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PostPosted: Mon Apr 10, 2017 8:30 pm 
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@Leiblingsleguan: Interesting... yes, I know the geometry of Boonen's bike is different, that is easily seen. Was just wondering if the bike offered to the public would have this geometry, but seems it's just a paint job. I actually quite like the look of Boonen's Roubaix. And yes, I had also heard that the spring in Boonen's bike was much stiffer than the standard spring. Wonder if that spring at least will be available to the public. Doubt it.

I'm a fan of the rear iso-speed on the Treks. But not so much on the front. Seems the engineering involved is way overkill for the amount of flex it could generate over such a short span. Specialized likes to call Trek's front iso-speed "fork splay". They say their spring is better than "fork splay". "Fork splay", clearing referring to Trek's front iso-speed. Two approaches to front "suspension", but not really. Ha ha... let the gimmick wars begin.

I haven't actually seen the race (Paris Roubaix) yet... as where I am it was a payperview kind of thing at the time and being shown this evening. I tried watching on live streaming for awhile, but kept getting cut out. Managed to watch the entire Flanders event that way and it was awesome. I'll have to catch up on Paris Roubaix this evening, even though I know what happened.

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PostPosted: Mon Apr 10, 2017 8:32 pm 
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Calnago, have you tried Eurosport player via Euro based VPN?


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Posted: Mon Apr 10, 2017 8:32 pm 


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PostPosted: Mon Apr 10, 2017 8:34 pm 
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No, by the time I was watching the race was pretty much over, but I would have gladly have paid for the event. I will be more ready next time. But thanks for the tip.

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PostPosted: Mon Apr 10, 2017 8:53 pm 
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I had luck with the stream from http://tiz-cycling.racing/

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PostPosted: Mon Apr 10, 2017 9:16 pm 
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kgt wrote:
I am happy that finally Roubaix got rid of these ugly zertz inserts...

Why? Are you gonna buy one now?
Calnago wrote:
@Leiblingsleguan: Interesting... yes, I know the geometry of Boonen's bike is different, that is easily seen. Was just wondering if the bike offered to the public would have this geometry, but seems it's just a paint job.

Ah, now I see what you meant :-).
Calnago wrote:
I'm a fan of the rear iso-speed on the Treks. But not so much on the front. Seems the engineering involved is way overkill for the amount of flex it could generate over such a short span. Specialized likes to call Trek's front iso-speed "fork splay". They say their spring is better than "fork splay". "Fork splay", clearing referring to Trek's front iso-speed. Two approaches to front "suspension", but not really. Ha ha... let the gimmick wars begin.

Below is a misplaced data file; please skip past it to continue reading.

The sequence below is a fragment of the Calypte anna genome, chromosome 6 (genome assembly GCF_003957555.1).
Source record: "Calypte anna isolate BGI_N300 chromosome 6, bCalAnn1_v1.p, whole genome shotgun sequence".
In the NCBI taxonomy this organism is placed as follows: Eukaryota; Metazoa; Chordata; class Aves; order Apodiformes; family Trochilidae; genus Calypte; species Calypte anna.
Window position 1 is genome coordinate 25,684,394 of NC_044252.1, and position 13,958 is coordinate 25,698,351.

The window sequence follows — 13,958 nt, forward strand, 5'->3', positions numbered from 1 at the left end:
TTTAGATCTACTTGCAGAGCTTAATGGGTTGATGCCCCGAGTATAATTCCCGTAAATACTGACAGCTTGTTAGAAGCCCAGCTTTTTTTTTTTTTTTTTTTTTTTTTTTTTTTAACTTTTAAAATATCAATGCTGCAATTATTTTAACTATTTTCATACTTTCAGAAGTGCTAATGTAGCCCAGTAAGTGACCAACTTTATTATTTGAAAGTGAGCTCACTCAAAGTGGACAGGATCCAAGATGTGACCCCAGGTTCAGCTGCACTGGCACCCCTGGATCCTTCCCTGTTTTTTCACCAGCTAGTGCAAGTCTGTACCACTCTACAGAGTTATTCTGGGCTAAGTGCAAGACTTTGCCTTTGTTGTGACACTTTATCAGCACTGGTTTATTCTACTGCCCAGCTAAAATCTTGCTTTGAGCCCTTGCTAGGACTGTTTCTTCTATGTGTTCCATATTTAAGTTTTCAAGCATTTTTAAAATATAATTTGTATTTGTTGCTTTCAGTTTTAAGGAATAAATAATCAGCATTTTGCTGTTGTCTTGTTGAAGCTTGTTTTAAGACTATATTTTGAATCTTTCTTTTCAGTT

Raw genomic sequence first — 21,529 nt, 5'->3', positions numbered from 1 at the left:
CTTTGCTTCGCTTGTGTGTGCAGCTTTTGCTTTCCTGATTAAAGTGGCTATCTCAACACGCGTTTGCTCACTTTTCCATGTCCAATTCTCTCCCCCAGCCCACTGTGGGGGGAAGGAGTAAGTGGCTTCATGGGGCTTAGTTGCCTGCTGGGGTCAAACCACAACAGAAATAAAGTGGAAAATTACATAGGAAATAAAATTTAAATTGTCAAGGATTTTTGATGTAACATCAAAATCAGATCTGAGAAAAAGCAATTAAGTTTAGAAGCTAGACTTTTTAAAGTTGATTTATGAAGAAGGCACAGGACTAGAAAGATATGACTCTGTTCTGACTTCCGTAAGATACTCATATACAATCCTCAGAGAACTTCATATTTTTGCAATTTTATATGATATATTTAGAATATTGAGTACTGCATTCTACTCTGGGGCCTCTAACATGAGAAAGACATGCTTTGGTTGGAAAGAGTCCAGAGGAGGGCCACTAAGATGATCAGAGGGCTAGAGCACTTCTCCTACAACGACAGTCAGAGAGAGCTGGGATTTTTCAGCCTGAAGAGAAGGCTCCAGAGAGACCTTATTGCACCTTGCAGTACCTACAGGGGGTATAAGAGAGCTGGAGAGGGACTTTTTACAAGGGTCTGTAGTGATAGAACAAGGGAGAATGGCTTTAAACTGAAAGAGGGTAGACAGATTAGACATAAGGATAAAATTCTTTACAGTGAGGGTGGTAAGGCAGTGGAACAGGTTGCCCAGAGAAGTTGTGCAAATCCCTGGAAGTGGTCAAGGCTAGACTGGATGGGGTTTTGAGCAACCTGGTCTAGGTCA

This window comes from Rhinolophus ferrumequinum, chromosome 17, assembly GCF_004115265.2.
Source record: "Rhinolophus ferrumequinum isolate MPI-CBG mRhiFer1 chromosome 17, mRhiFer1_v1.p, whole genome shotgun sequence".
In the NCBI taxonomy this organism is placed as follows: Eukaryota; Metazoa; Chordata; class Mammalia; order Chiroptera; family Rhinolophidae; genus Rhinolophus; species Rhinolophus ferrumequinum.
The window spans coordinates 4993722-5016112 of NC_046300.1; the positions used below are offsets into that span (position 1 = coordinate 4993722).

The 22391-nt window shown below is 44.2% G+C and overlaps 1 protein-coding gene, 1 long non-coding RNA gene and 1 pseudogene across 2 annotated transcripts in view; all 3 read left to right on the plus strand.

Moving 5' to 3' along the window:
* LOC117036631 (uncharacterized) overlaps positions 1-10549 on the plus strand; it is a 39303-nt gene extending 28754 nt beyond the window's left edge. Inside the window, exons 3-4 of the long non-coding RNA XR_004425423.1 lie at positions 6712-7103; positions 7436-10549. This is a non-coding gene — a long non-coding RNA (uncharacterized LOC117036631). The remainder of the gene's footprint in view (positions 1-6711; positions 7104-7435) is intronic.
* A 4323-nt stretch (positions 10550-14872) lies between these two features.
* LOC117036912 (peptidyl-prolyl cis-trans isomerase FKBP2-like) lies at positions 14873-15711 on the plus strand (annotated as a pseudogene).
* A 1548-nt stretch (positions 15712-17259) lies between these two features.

And - taking the upper bearings ability away to take rotational loads creates higher bearing forces and torques on the lower bearing. Tom Meussens' Trek Boone head tube with the same front isospeed cracked in half at the lower bearing at this years' CX world championships. Id really like to hear the internal discussions at Trek after that...
Calnago wrote:
No, by the time I was watching the race was pretty much over, but I would have gladly have paid for the event. I will be more ready next time. But thanks for the tip.

You can watch the entire race via Eurosport Player after the event for one week. Watched it in the evening as I didn't have time to see it live.


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PostPosted: Mon Apr 10, 2017 9:34 pm 
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Cal have you actually tried a Head shock Roubaix or are you dribbling uninformed assumptions? I was pretty sceptical too till I test rode one, the front end is not an issue when sprinting or out of the saddle if its set up properly. Yes the bike feels a bit different but its not anything like most people assume.

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PostPosted: Mon Apr 10, 2017 10:12 pm 
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Mostly I'm dribbling uninformed assumptions of my own, but not totally unfounded I would say, given that Boonen opted for a very stiff spring up there himself. I've bounced around on one, and could see there being some benefit if you're constantly riding over cobbles, since it would surely ease some of the jarring to the wrists and hands, but on decent pavement I can't see it as anything but an annoying gimmick. I can ride all day with no discomfort in the hands/wrists and never once thought "geez... it'd be nice if I had a spring between my stem and headset".

On the other hand, there was one long mountain highway descent we did one year on one ride, where unknown to us beforehand the roads were completely chewed up and getting ready for repaving... meaning the entire stretch of highway was like a long ribbon of "rumble strips" those horizontal washboards they cut into the shoulders of US highways so when sleepy truck drivers veer off the main drag they are sure to be woken up. Descending 20 miles or so over that stuff and yes... I would have truly welcomed something, anything, to relieve the machine gun like jarring. But aside from that, never.